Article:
Penang Assam Laksa, Gurney Drive Assam Laksa (Malaysia)
Singapore has its own version of laksa, but Penang is also of laksa fame with its sour, spicy flavors. Singaporean Katong laksa uses coconut milk, lending a richer broth, whereas Penang laksa has a clearer broth made of mackerel stewed in tamarind, lemongrass, chili, and fermented shrimp paste. Gurney Drive Assam Laksa is a family-run operation that has used their grandmother's recipe for the past three generations.
Pork sandwich, Meyers Køkken (Denmark)
From Copenhagen, Claus Meyer, the co-founder of Noma and TV host of 'Meyer's Kitchen,' brought the Nordic version of a pork sandwich. The team brought their own rye flour for the bread from Denmark, along with a cache of housemade vinegars and oils.
Pork at Meyers Køkken
For the Danish version of what constitutes as street food, Meyers' sandwich was packed with locally sourced roast pork, apples, blackcurrant sauerkraut, pork rinds, and mustard seeds.
The People's Pig
From Portland, a second stall sat at the opposite end from Meyers Køkken, serving their interpretation of a pork sandwich. Using what was locally provided, the People's Pig's sandwich was made of fat slices pork roast, arugula, chopped chili, and a smear of fennel seed and garlic paste between ciabatta slices.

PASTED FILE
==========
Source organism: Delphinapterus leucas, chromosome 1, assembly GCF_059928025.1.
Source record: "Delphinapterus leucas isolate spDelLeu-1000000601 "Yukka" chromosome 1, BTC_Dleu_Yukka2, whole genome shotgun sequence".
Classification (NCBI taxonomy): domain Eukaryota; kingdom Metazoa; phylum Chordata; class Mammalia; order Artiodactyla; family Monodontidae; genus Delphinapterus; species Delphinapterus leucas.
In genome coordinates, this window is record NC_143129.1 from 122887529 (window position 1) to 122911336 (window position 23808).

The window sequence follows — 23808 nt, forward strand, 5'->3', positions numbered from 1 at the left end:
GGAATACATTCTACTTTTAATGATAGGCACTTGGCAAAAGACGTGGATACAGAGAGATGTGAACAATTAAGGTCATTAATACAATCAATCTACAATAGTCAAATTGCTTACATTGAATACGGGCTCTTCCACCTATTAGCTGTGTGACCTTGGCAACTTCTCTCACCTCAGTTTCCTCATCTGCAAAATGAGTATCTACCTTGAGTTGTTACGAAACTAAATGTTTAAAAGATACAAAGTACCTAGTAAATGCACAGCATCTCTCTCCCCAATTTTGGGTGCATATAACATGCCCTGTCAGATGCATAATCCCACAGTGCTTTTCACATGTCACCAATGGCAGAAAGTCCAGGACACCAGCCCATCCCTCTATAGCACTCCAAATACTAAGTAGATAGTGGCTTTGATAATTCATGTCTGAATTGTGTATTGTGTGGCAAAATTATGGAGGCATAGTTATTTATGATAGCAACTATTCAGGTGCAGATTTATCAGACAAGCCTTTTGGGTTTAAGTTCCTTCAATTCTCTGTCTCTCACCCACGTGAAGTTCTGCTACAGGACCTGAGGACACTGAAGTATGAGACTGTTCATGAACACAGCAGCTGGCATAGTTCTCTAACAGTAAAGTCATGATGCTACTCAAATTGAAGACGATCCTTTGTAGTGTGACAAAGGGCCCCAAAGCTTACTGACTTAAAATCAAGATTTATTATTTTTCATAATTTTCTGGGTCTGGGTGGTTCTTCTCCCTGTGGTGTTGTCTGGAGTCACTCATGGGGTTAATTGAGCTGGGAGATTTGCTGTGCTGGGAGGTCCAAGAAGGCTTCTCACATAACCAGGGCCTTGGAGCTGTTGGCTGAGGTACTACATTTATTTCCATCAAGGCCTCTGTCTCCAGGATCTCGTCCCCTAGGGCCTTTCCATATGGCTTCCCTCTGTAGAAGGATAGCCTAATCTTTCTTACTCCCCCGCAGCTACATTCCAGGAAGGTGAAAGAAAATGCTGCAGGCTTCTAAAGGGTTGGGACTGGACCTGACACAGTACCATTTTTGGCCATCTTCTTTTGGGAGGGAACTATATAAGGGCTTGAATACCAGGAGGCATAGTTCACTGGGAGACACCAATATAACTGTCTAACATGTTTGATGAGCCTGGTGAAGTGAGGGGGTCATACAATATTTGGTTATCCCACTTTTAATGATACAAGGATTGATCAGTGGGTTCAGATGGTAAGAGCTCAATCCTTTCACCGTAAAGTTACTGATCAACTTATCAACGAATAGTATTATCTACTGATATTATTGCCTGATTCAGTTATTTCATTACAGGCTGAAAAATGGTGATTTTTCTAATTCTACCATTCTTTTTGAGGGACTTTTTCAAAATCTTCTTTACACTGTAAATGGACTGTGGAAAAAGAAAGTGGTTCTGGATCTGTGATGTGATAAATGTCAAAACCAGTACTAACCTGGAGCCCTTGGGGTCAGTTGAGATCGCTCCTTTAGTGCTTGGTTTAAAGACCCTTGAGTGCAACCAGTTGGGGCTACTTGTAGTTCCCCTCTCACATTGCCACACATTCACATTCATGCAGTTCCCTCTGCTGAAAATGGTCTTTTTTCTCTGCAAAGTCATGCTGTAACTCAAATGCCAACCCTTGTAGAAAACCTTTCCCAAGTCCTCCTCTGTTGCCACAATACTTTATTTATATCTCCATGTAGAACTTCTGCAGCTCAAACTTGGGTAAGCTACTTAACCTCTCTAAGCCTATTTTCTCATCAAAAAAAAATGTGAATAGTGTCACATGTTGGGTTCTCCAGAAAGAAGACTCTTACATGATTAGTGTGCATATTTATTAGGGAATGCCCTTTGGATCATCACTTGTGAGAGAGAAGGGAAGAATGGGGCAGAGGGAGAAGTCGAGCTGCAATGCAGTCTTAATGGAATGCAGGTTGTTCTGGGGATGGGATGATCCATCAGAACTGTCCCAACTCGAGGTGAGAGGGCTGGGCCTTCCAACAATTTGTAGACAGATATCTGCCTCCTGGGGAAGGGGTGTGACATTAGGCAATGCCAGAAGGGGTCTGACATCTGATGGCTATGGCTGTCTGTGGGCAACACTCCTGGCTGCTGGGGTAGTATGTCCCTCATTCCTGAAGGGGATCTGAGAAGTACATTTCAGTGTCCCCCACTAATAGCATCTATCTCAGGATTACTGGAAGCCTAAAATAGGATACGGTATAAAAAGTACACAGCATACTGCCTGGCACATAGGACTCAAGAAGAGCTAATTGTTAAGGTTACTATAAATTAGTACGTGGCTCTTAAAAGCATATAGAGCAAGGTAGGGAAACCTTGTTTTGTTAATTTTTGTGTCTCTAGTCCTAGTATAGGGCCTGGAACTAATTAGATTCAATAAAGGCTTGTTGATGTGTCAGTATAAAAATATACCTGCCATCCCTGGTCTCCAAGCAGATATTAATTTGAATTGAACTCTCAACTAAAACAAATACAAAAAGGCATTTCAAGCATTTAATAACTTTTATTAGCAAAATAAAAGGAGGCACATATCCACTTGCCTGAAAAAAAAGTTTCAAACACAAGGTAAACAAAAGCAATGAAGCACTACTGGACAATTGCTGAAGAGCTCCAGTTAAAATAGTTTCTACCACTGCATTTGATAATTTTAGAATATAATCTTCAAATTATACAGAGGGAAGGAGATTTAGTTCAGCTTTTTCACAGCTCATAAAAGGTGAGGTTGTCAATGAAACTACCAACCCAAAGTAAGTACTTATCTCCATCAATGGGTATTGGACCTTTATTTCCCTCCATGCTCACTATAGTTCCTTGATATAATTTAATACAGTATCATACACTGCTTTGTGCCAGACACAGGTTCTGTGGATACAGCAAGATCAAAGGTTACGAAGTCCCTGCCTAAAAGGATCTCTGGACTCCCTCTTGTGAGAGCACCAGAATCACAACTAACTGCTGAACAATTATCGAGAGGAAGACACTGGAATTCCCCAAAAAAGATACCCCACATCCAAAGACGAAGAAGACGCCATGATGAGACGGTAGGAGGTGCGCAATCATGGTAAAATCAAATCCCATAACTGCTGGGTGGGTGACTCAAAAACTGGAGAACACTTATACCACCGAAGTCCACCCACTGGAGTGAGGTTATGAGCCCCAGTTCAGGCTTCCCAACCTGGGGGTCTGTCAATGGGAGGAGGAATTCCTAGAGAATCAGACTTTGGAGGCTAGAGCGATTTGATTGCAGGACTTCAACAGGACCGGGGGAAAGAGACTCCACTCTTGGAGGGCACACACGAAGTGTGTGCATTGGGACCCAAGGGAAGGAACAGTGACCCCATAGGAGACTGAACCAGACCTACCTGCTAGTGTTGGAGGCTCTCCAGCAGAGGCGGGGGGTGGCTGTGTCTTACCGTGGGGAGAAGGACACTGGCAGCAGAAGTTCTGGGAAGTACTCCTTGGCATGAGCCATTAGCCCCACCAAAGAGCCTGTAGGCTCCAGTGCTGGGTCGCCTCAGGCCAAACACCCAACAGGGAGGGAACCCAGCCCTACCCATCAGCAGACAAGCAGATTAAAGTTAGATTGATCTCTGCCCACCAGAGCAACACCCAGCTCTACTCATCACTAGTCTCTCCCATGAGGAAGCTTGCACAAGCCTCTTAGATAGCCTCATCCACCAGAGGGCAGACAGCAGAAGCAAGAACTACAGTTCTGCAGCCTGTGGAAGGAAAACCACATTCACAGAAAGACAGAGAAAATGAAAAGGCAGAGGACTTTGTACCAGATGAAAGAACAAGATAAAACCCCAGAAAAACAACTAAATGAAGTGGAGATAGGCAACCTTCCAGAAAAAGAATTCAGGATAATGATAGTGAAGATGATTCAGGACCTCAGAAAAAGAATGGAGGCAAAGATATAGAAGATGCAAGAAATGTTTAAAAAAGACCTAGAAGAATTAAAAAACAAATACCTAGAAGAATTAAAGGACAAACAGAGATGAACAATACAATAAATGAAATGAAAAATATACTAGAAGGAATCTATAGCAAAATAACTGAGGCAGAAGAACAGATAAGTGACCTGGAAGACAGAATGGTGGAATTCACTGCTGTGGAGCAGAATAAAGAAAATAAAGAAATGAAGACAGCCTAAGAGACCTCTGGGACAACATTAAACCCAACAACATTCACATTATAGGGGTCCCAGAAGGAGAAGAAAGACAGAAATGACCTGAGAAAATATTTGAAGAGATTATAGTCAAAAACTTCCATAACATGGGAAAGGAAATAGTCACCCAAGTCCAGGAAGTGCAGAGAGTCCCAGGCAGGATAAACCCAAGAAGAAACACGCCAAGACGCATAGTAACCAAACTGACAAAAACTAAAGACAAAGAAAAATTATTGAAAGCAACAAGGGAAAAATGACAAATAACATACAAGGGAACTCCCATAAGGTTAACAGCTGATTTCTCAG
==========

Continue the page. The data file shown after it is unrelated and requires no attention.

The People's Pig
Portland native Tyler Hauptman, who was serving at the People's Pig that day, did admit that the overall sandwich was different in Singapore since the cart didn't have access to their usual produce and baker.
Chicken 65 at Abishek (India)
One of the most unassuming stalls at WSFC, this is India's deep-fried chicken. Narayan Swamy started selling this dish about twelve years ago after his stint as an assistant cook at a local hotel.The spicy, crisp chicken was seasoned with ginger, cayenne and mustard, and some of our best-spent three bucks.
Made with eggs, glutinous rice, serundeng (fried shredded coconut) and fried shallots, the resulting dish is a fluffy omelette-like disc with light, smoky flavors.
Tostadas at La Guerrerense (Mexico)
One of the liveliest stalls despite the thin crowd and thick humidity was the mother-daughter team behind La Guerrernse's seafood tostadas. Known for their flawless tostadas and fresh, colorful ceviches and salsas, Singaporeans could finally see why Bourdain proclaimed La Guerrense as one of his favorite street food stalls, ever.
The mother-daughter team behind La Guerrerense strike a pose.
Banh Xeo at Phan Rang 38
This eggy "sizzling pancake" was stuffed with fresh seafood and bean sprouts, and cooked to a golden crisp.
Banh Khot and Banh Xeo at Phan Rang 38
The finished products were served simply with fish sauce and lettuce.
Nam Bo's Chuoi Nuong (Vietnam)
This gooey dessert was particularly hard to pass up, as it was located at the entrance to the Jamboree. Choi nuong is made from glutinous rice and coconut milk wrapped around a sweet banana, then toasted in a banana leaf over charcoal fire until it crisps on the outside.
Kue Pancong (Indonesia)
Made with a specific pan with half circular molds, the snack is simply made of coconut, rice flour, coconut milk, salt, and generous sprinkles of granulated sugar.
Savory yet sweet from the crisp, toasted coating and creamy filling, this warm, comforting snack has an addictive quality to it. I even took an extra order of these to go, bringing home the treats for a second helping later in the night.